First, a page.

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Roasted Carrots with Chopped Mint Dressing

Tags: peppermint, side dish

Roasting carrots is one of the best way to bring out and intensify this root’s inner sweetness. Seasoned with a hint of heat that balances nicely with fresh mint dressing, Roasted Carrots is a tasty, versatile side dish. If you happen to have any leftovers, try chopping up the cold carrots and adding them to a salad.

Yield :  4-5  servings


  • 15-20 small to medium carrots, or 20-25 Crispy Crunch Baby Carrots, peeled and tops removed
  • ⅓ cup olive oil
  • 1 tsp paprika
  • ¼ tsp garlic powder
  • ¼ tsp ground cumin
  • Pinch of cayenne pepper
  • ½ cup peppermint leaves
  • ¼ cup dill leaves
  • 1 tbsp pine nuts or almonds
  • Juice of ½ lemon
  • ¼ tsp kosher salt


  • Preheat oven to 357℉.
  • Toss the carrots in 2 tablespoons olive oil and lay them out on a lined baking sheet. Mix together paprika, garlic, cumin, and cayenne. Sprinkle over carrots, rolling them around to ensure all sides are seasoned. Place in the oven and roast for 15 – 20 minutes, or until they are softened and there’s slight resistance when pierced with a fork.
  • While carrots are cooking, very finely chop mint, dill, and pine nuts, and place in a small bowl. Add remaining olive oil, lemon juice, and salt, and mix thoroughly.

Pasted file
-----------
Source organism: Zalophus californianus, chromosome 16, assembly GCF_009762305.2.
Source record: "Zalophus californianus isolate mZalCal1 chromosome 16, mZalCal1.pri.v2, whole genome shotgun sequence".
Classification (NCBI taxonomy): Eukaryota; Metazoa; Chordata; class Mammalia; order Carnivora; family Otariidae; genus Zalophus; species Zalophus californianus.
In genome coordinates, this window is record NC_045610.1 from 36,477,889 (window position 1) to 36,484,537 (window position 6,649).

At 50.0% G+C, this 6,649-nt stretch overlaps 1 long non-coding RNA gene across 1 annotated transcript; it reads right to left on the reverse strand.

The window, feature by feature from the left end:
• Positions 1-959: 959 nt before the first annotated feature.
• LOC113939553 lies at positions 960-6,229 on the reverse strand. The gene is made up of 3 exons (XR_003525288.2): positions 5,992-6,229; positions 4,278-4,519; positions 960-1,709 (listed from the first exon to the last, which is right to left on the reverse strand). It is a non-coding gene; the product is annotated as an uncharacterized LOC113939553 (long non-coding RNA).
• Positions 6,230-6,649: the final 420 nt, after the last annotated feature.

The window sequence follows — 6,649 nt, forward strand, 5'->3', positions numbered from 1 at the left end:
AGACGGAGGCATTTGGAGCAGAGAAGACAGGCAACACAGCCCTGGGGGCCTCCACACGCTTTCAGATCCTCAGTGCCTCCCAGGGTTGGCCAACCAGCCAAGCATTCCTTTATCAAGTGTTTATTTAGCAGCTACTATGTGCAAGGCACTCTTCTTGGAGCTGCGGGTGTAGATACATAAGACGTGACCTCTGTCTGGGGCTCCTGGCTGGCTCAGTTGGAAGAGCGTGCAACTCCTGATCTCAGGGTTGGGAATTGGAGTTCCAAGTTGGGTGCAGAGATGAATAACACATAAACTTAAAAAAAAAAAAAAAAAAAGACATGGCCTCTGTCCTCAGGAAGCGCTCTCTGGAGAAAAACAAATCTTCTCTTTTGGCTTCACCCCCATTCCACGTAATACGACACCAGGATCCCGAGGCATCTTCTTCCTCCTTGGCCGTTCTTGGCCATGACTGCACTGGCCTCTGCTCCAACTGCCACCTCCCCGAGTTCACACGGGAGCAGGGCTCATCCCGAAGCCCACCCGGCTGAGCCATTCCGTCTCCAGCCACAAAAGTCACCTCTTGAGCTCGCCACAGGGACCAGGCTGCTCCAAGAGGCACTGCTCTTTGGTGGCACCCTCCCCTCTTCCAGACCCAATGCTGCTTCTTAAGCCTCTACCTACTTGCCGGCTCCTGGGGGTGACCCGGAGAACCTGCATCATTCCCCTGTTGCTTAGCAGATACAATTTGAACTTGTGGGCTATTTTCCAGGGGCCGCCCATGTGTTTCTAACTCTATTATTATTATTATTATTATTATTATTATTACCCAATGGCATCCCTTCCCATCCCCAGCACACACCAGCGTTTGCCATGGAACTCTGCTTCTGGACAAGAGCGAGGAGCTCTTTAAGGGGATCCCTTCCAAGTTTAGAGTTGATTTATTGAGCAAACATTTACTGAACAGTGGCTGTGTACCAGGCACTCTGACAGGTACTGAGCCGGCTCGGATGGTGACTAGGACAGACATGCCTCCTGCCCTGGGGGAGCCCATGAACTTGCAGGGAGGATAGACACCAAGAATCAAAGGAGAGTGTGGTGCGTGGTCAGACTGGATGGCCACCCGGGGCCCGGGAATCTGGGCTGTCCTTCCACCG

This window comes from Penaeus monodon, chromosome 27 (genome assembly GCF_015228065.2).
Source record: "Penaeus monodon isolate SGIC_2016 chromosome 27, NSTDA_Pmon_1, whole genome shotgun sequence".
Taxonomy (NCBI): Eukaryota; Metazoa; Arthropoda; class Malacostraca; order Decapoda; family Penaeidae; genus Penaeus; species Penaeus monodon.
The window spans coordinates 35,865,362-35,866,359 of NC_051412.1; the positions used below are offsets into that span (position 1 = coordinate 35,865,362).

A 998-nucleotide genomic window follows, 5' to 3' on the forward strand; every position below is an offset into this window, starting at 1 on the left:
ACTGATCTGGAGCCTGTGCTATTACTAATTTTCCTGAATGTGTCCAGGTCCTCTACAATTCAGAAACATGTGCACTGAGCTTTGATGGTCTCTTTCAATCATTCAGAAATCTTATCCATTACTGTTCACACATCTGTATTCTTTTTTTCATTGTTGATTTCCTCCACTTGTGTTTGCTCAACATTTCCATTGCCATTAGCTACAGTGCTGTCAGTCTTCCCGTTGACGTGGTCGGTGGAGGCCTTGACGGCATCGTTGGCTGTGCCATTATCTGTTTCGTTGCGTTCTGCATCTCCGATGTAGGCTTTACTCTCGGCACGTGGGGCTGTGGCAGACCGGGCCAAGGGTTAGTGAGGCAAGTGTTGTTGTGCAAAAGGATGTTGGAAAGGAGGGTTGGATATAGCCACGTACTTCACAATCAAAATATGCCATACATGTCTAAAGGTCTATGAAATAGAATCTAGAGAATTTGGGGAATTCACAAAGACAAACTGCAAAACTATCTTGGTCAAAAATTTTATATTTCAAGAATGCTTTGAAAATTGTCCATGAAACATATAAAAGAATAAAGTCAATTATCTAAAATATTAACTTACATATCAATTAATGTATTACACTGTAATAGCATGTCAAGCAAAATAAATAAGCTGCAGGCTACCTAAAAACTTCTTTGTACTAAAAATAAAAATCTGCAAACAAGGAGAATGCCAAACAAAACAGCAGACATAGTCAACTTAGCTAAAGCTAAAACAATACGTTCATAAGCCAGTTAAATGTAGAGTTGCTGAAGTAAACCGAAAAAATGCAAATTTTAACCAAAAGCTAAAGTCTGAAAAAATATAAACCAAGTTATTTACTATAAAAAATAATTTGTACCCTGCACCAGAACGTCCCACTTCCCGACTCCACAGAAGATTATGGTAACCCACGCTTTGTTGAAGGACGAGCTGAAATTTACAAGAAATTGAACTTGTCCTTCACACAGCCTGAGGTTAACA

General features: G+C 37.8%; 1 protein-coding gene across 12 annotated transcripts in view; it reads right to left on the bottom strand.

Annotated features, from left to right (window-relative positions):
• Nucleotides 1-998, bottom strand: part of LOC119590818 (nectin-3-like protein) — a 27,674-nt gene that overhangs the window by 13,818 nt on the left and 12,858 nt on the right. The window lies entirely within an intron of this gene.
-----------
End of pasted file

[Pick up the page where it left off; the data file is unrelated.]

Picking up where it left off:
• After removing carrots from the oven, place them on a serving plate and drizzle with mint dressing. Serve immediately.
Roasted Carrots with Mint Dressing
Roasted Carrots with Mint Dressing!

Featured Ingredient:  Peppermint

There are many varieties of mint, and while all of them are essentially “minty” in the same way, each one has a unique flavor quality. Peppermint is the boldest of the mint varieties, with an upfront peppery bite. It complements a large variety of fresh herbs, fruits, and beverages, and is a wonderful plant to have on hand. Mint grows beautifully in containers, and will also grow vigorously when planted in the ground. (In fact, you may want to plant it in a pot first, then plant the pot, to keep mint from taking over the garden.) Let us teach you the best way to grow your own mint.

Mint tolerates light frost, but the top will eventually die back in winter in all but the mild coastal climates. Roots are hardy in zones 5 though 9.
Mint is frost tolerant. It usually dies back in the winter but comes back in spring.

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